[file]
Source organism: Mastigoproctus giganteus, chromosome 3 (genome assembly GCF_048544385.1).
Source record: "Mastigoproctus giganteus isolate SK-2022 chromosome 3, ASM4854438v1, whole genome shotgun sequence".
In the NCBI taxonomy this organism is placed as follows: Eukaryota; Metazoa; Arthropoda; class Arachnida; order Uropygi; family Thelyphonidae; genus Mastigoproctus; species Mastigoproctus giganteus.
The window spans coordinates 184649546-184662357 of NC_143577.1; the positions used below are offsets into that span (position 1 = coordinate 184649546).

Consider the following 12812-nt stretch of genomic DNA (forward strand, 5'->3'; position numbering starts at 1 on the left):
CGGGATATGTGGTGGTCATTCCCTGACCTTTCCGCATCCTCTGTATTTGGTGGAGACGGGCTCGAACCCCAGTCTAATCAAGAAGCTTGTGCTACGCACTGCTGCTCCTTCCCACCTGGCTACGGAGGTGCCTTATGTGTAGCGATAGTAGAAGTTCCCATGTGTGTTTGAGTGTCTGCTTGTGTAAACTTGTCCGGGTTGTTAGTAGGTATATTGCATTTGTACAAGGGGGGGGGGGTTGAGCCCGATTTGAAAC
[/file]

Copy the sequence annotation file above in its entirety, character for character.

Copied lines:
Source organism: Mastigoproctus giganteus, chromosome 3 (genome assembly GCF_048544385.1).
Source record: "Mastigoproctus giganteus isolate SK-2022 chromosome 3, ASM4854438v1, whole genome shotgun sequence".
In the NCBI taxonomy this organism is placed as follows: Eukaryota; Metazoa; Arthropoda; class Arachnida; order Uropygi; family Thelyphonidae; genus Mastigoproctus; species Mastigoproctus giganteus.
The window spans coordinates 184649546-184662357 of NC_143577.1; the positions used below are offsets into that span (position 1 = coordinate 184649546).

Consider the following 12812-nt stretch of genomic DNA (forward strand, 5'->3'; position numbering starts at 1 on the left):
CGGGATATGTGGTGGTCATTCCCTGACCTTTCCGCATCCTCTGTATTTGGTGGAGACGGGCTCGAACCCCAGTCTAATCAAGAAGCTTGTGCTACGCACTGCTGCTCCTTCCCACCTGGCTACGGAGGTGCCTTATGTGTAGCGATAGTAGAAGTTCCCATGTGTGTTTGAGTGTCTGCTTGTGTAAACTTGTCCGGGTTGTTAGTAGGTATATTGCATTTGTACAAGGGGGGGGGGGTTGAGCCCGATTTGAAAC